By tracing individual fragments to create a working canvas mock-up, we were able to show how the trouser panels were placed together, with a front ‘panel’ buttoning onto an underlying waistband which was also buttoned, most likely by four-hole sew through bone or wooden buttons which were common types at the CUB2. The back panel creates exceptional room, in a fit that is otherwise tall and slim, and a good example of the style of construction not commonly discussed in Australian archaeological literature: the ‘fall front‘, ‘drop front fall’, ‘flap pants’ style of men’s pants. The style is understandably associated with convenience; the pattern allows the ‘fall’ to be opened without necessarily unfastening the waistband (or ‘drop your trousers’). A narrower version of the fall (narrow fall) seems to have been the dominant style for breeches, pantaloons, trousers, and overalls from the French Revolution (1790) until the 1840s, when the centre button closure became more common. The ‘broad fall’ style of the CUB2 example, where the ‘fall’ stretches from hip to hip, may have been introduced later (http://www.northwestjournal.ca/VI6, sourced 10/10/2017, but see the Met pants below).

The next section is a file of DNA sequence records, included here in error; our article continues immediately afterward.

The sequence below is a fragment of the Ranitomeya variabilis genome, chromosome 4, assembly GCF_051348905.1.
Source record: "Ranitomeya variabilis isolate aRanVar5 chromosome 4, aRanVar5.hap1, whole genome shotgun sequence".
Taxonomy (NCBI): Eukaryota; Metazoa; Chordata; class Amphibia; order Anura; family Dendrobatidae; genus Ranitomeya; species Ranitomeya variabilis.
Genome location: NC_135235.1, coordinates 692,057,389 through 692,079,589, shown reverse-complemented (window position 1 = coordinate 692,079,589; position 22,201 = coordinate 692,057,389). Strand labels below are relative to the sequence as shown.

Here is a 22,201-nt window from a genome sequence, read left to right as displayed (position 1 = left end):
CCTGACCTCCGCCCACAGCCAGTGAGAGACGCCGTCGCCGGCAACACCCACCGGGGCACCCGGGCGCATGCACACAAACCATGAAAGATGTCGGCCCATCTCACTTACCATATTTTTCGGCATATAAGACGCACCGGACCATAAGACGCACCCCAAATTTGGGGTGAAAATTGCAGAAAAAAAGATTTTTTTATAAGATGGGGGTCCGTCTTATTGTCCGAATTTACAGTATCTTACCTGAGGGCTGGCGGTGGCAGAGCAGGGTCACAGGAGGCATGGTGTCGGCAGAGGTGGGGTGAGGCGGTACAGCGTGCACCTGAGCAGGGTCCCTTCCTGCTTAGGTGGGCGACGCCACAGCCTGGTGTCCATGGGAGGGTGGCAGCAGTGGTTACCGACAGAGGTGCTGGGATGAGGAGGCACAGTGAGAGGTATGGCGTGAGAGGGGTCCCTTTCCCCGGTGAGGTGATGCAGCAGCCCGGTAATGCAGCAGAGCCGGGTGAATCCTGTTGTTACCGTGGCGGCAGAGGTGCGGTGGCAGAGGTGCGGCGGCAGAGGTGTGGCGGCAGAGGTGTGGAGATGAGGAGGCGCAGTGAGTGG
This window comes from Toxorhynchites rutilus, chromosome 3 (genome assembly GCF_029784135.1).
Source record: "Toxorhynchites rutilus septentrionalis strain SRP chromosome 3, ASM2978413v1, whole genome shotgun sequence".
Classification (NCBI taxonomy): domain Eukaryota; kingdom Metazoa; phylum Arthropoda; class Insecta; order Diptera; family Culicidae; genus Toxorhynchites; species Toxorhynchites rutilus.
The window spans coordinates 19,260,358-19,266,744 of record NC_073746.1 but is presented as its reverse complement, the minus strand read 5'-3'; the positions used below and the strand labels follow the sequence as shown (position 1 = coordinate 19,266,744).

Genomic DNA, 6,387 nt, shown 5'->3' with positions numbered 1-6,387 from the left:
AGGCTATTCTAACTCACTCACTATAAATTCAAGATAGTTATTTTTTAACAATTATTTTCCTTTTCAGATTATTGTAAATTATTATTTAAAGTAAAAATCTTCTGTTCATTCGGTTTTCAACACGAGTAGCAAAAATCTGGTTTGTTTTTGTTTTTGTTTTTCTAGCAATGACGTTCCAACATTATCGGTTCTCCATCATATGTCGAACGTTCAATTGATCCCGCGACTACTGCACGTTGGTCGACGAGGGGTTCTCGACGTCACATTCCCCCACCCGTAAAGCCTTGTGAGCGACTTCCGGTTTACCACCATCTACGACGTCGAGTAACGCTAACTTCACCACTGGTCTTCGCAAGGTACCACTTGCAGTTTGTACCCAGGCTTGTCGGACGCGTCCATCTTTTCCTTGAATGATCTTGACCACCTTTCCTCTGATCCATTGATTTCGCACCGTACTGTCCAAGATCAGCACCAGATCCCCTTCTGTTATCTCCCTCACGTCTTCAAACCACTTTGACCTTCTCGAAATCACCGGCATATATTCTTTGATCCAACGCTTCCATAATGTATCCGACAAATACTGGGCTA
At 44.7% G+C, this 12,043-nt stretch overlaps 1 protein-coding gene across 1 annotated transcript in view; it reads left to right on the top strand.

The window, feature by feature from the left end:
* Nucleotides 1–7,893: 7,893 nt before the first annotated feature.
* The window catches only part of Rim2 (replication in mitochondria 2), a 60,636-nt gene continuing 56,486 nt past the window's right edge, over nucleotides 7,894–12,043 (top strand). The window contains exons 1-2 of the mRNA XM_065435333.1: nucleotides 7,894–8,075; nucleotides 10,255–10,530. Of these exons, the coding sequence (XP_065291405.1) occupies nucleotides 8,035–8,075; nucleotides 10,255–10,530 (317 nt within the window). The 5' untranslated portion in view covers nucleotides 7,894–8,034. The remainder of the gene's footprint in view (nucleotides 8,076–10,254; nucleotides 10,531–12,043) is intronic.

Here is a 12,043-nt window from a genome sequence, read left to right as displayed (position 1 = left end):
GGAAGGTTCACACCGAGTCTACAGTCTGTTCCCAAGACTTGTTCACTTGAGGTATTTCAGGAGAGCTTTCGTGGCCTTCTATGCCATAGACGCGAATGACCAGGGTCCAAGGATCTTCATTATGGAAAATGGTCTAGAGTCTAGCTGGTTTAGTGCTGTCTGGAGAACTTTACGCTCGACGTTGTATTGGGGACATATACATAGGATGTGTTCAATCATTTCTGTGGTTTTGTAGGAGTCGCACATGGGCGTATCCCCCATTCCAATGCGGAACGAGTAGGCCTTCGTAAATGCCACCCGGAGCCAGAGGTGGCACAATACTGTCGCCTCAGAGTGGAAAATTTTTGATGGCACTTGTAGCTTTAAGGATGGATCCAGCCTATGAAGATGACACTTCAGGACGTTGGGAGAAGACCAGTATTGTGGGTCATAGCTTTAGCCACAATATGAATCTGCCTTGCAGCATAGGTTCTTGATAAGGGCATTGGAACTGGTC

Analysis of the CUB2 trousers so far hints at a manifold significance. The combination of the ‘broad fall’ style and striped fabric appears to have few publicly known comparisons (see for example, https://www.metmuseum.org/art/collection/search/79497?rpp=20&pg=1&ao=on&ft=Trousers&pos=17, sourced 10/10/2017). The striped design is reminiscent of the popular taste for patterns in ‘gentleman’s’ fashion of the 1850s and early 1860s, the period that coincides with the Victorian gold rush; and all that it entails. It counters any expectations of ‘dullness’ and ‘conformity’, typical of the latter 19th and early 20th century city clothing for men - all dark colours and creased trousers - and even widens the gaze past those numerous S. T. Gills’ paintings, with their whimsy neckerchiefs at the centre. Can the paintings tell us what kind of man wore these? Broader fashion discourse tells us to ‘go easy’. Through the interplay of economic wealth, and contact between large numbers of people of different classes, social or other standing during this period, fashion became much less of a marker of status than previously known; or than continued in England or Europe (Maynard 1994). The trousers do indicate care and re-use, through the effort it would have taken to unpick all the seams and button holes, which may suggest that both the pattern and material continued to be important.

The brief mock-up experiment was a collaborative effort between Allison Bruce (La Trobe), Olivia Arnold (UNE), Felicity Buckingham and myself. The latter can be contacted on felicitybuckingam@yahoo.com or zstanin50@gmail.com